It was a difficult week for investors. Our anticipation of a Santa Claus rally at the end of November proved wide of the mark. Instead, the MSCI World Index of developed markets is off around 9% this month with a three-week decline in tow. Emerging markets have fared a bit better. The MSCI Emerging Markets Index has also fallen for three consecutive weeks but is off about 3.5% on this leg. Yields fell earlier in the month, but this past week was more mixed. The benchmark 10-year yields rose in both the UK and Japan. They were off a single basis point in Germany, while the deal with the EU helped Italian bonds rally with the yield falling nearly 20 bp. The US 10-year yield eased 5 bp to slip below 2.80%, while the two-year yield eased nearly three basis points to 2.66%, despite the 25 bp hike in the Fed funds target range (to 2.25%-2.50%) and anticipation of two more increases in 2019 and one in 2020. Supply and demand concerns saw WTI for February delivery dropped 10.5% to almost $45 a barrel,. Gold rose a little more than 1.5% to $1264, a five-month high. The dollar was mixed last week but ended on a firm note. It gained against the dollar-bloc currencies and the Norwegian krone but lost ground against the other European currencies and yen.
Dollar Index: The Dollar Index lost about 0.5% last week, giving back about half its gains from the previous week. It has been in a clear 96.00-97.50 trading range since the end of October. There have been some intraday breaks higher, yet the Dollar Index closed above 97.50 only once this year (November 12). The five-day moving average has slipped below the 20-day moving average, but the range trading has whipsawed these averages in recent weeks. We anticipate further range trading.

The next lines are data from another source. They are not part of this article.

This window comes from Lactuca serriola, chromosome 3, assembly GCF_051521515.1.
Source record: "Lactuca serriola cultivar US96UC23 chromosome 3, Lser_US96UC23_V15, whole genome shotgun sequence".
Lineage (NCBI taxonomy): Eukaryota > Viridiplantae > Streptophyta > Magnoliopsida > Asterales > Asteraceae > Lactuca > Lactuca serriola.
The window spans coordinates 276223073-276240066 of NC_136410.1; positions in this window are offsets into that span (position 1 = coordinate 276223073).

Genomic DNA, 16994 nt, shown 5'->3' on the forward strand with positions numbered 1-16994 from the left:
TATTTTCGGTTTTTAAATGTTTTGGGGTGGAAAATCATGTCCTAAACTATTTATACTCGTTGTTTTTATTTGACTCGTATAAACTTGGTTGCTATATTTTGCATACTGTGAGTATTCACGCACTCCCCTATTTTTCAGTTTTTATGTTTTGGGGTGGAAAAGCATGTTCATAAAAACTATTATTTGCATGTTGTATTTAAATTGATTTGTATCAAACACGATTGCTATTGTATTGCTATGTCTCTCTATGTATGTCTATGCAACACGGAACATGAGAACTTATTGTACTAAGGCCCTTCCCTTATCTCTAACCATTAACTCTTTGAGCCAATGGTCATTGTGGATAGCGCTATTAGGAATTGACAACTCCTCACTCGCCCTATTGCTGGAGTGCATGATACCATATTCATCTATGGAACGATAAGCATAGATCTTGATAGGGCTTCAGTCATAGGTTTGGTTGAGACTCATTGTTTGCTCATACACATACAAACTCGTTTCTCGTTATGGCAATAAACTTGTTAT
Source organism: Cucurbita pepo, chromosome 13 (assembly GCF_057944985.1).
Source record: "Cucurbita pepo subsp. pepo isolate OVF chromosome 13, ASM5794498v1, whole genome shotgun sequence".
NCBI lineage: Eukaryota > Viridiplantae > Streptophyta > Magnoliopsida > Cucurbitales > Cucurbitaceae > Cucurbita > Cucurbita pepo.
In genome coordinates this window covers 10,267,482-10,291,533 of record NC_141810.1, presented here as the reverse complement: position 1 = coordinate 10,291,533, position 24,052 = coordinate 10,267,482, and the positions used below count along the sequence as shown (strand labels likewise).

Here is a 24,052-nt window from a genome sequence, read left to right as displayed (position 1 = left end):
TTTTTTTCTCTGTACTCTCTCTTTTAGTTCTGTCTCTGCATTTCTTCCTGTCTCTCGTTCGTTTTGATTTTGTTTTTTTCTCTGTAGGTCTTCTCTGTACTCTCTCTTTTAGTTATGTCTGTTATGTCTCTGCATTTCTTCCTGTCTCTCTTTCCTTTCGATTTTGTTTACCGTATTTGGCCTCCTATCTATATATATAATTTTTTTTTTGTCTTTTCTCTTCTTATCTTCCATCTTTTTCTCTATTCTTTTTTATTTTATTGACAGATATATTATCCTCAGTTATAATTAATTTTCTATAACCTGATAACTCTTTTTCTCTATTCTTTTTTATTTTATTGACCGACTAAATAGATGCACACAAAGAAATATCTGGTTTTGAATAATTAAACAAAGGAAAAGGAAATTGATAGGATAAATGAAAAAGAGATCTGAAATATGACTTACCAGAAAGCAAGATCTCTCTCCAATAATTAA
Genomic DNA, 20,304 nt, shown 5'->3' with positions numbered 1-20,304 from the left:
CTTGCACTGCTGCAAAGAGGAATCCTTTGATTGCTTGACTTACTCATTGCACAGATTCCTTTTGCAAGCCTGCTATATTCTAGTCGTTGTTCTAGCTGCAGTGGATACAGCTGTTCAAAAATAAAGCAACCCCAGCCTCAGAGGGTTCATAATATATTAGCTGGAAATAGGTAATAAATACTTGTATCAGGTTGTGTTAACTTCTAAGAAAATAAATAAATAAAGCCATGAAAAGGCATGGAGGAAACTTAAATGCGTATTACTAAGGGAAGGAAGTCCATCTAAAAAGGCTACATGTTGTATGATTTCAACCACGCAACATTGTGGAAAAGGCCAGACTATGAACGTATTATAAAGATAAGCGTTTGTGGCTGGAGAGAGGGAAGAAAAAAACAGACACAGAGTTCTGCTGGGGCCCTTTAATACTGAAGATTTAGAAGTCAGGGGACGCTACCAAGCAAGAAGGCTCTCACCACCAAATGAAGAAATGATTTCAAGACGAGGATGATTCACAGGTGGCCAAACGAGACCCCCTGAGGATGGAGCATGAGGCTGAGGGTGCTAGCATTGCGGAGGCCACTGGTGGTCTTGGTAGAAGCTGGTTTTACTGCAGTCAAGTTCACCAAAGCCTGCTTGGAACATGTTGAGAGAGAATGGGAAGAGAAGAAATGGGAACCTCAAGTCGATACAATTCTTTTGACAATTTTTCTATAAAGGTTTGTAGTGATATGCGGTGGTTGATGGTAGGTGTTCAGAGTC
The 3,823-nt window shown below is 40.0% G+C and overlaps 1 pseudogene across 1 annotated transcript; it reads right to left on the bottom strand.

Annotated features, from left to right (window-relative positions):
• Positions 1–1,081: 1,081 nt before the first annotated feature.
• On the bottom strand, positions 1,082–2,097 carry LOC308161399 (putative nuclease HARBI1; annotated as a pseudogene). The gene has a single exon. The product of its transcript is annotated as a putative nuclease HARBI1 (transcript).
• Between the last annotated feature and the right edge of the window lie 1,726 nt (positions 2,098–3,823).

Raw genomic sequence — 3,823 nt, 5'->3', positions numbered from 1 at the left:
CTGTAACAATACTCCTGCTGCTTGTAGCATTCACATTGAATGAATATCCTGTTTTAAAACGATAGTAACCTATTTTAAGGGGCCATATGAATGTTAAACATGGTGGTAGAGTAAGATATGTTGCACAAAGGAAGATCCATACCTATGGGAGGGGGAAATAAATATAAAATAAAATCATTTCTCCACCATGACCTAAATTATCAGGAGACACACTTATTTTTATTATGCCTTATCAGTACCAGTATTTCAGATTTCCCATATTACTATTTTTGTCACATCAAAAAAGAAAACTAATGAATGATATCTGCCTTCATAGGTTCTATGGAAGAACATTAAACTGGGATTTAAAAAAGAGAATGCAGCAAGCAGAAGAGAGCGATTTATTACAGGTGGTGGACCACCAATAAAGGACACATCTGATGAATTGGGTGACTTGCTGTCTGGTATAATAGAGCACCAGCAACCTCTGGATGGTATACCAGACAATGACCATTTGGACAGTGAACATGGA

Euro: The euro was turned back after pushing toward the upper end of its two-week trading range. It rose to about $1.1485, its best level since November 7 (and the 100-day moving average), a day after the Federal Reserve hiked its target range by 25 bp amid much controversy and claims that it risks a recession. However, the pullback back ahead of the weekend saw the euro takeout support in the $1.1380-$1.1400 area, which helps neutralize the technical tone. With the US two-year premium over Germany still moving lower and is now at a three-month low (~325 bp), the downside is likely to be limited to the $1.13 area.
Yen: The dollar fell against the yen in the first four sessions of last week before eking out the smallest of gains ahead of the weekend. The dollar lost a little more than 1.75% against the yen, the most in ten months. The technical condition is stretched, but we suspect the decline will set into motion hedging activity that could see the greenback’s losses extended. A convincing break of JPY110.75 could spur losses toward JPY109.50. Initial resistance has been found near JPY111.50, while a move above JPY112.00 is needed to stabilize the technical tone.